31. Storm Warnings
And so at length, as they came under the shadow of the Hornburg, Éomer, too, leapt down from the saddle and beckoned for Halbarad to join him. For although he was as certain of Halbarad as he had been of Aragorn now that he had had some time to observe him, and to observe especially that Legolas was easy about him—or as easy as ever the Elf was of late—he had still to look to his own people and to what would best serve them.
Thus as Halbarad drew abreast of him, the Third Marshal said, "I thank you for the pains you have taken on our behalf, to reassure me and the men of your good intentions. For my part, I am convinced, but the law still requires me to bring you before the king first, that he may judge you ere I bring you to Aragorn."
The Ranger nodded, seemingly imperturbable. "So be it, then. By happy chance, Legolas rode in your company, and he has told me that my lord is unscathed, which greatly eases my mind in light of this." And here, he gestured discreetly to the bloody field and broken gates. "And he has told me also a little of your first meeting," Halbarad continued, and turned then a wry smile upon the Third Marshal as keen, grey eyes looked Éomer up and down. "Long have I served in the North, and so long since learned of the need for compromises."
"Ah." Assured that they understood each other, Éomer continued more easily then, as they climbed the causeway up to the gates: "Your men will be taken to one of the barracks here, so that they may settle in and await your return. Please ask them to remain there until that time."
"As you wish," Halbarad replied. "And the horses?"
"You may rely upon the Rohirrim to care for them," Éomer said, and the other chuckled softly. And so it was arranged. When they reached the narrow courtyard behind the gates, Éomer sent his escort to stable all the horses and, once Halbarad had spoken with his men, delegated the task of housing their unexpected guests to a pair of guardsmen who stood watching nearby. Finally, he turned to Legolas and said, "Aragorn has joined the healers in the great hall. The king's chambers are upon the third level in the tower—you will know them for Háma has the watch this night." Laying a hand upon the Elf's good shoulder, he asked, "Will it offend princely dignity to play messenger among friends?"
For just a moment, a genuine smile ghosted across the Elf's face, ere he replied, "To be the bearer of good news is beneath no one." And with that, he was away in an instant, leaving Éomer with Halbarad. Well, the Third Marshal thought, as he gazed after the prince, so he does still feel a little beyond Gimli's death. Perhaps that is something, then. With a shake of his head, he glanced at Halbarad and nodded towards the keep.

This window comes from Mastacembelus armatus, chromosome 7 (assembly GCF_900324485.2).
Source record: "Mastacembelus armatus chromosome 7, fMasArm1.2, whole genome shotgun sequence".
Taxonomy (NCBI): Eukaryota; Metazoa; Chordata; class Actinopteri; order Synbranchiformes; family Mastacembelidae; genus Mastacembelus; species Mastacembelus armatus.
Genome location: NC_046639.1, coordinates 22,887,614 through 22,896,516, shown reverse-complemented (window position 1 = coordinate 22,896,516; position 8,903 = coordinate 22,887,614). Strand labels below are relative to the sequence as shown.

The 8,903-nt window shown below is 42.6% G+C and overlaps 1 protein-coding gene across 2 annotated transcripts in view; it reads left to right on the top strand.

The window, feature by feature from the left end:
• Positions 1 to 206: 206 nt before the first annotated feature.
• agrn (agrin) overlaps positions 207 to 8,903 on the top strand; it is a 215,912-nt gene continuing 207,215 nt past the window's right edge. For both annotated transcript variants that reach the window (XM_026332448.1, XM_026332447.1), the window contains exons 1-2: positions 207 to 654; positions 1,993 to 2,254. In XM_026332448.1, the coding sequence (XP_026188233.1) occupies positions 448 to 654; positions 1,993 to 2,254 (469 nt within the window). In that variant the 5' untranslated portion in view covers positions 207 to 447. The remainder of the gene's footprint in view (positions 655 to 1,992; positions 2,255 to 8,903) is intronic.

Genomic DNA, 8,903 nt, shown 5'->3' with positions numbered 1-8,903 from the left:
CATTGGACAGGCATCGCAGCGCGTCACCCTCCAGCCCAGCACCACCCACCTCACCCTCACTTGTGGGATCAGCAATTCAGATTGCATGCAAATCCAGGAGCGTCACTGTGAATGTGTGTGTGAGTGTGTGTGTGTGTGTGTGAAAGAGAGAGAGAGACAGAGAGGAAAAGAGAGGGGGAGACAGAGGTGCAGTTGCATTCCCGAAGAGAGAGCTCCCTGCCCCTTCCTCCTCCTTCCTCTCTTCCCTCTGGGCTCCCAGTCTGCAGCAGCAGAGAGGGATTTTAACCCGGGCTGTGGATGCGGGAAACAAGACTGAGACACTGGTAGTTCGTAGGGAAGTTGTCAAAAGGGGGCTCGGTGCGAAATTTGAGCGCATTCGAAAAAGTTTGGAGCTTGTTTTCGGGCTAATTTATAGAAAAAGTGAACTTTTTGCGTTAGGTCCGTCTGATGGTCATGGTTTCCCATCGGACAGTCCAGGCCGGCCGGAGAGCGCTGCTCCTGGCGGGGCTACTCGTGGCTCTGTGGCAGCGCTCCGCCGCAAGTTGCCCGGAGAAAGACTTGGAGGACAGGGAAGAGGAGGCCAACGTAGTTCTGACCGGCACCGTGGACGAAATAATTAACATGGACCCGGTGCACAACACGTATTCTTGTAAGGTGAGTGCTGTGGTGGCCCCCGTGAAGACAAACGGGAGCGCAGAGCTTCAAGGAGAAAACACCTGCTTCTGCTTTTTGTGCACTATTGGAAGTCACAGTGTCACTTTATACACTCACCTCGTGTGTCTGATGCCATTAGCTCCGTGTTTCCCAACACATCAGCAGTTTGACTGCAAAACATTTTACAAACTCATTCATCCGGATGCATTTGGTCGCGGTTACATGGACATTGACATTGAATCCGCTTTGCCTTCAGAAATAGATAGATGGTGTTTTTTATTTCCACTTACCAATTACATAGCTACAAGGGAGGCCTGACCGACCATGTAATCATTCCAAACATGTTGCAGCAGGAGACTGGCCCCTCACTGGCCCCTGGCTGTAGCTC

"Follow me," he said, and the Ranger obeyed, falling silently in step with him.
Although the courtyards and lower levels of the keep were busy, filled with people hurrying about their business, as they mounted the stairs of the Hornburg, the halls emptied out, until they reached the quiet of the third level. As always, the Wardens of Edoras had taken up the task of guarding the king, and Háma greeted Éomer politely, though he stared a moment in surprised incomprehension at Halbarad before recovering himself. "A moment, my lord. And you, sir, how shall I call you?"
"This is Halbarad, Aragorn's kinsman from the North. He comes with a company of thirty," Éomer supplied. "I have also sent for Aragorn to join us." Háma raised a brow at that, but he nodded, and then disappeared within the king's chamber to announce the pair. A few minutes later, he emerged again, and held the door open for them.
"The king will see you."
"My thanks," said Éomer, and beckoned Halbarad to follow.
Théoden, divested of armor and clad in simple leathers and a green tunic bearing the livery of his house, rose to greet them, if slowly and rather stiffly, and Éomer tried to mask his concern. His uncle seemed more weary now than he had immediately after the battle, when he had conferred with Erkenbrand and his two Marshals. Éomer might have expected such, for true enough, the real exhaustion of war came only later, but if the Third Marshal suffered from the frantic, desperate pace of the past week, surely his uncle, only just returned to himself and a much older man, would feel that time the worse. Théoden caught his nephew's eye, seeming to perceive his anxiety, and held out a hand to him, which Éomer swiftly took. "I am told you have journeyed far to the Mark, Halbarad. Please sit, therefore. And you as well, Éomer. I need not then feel shame before the young to rest myself," the king said, and smiled. Halbarad chuckled softly at that, and made Théoden a bow ere he replied: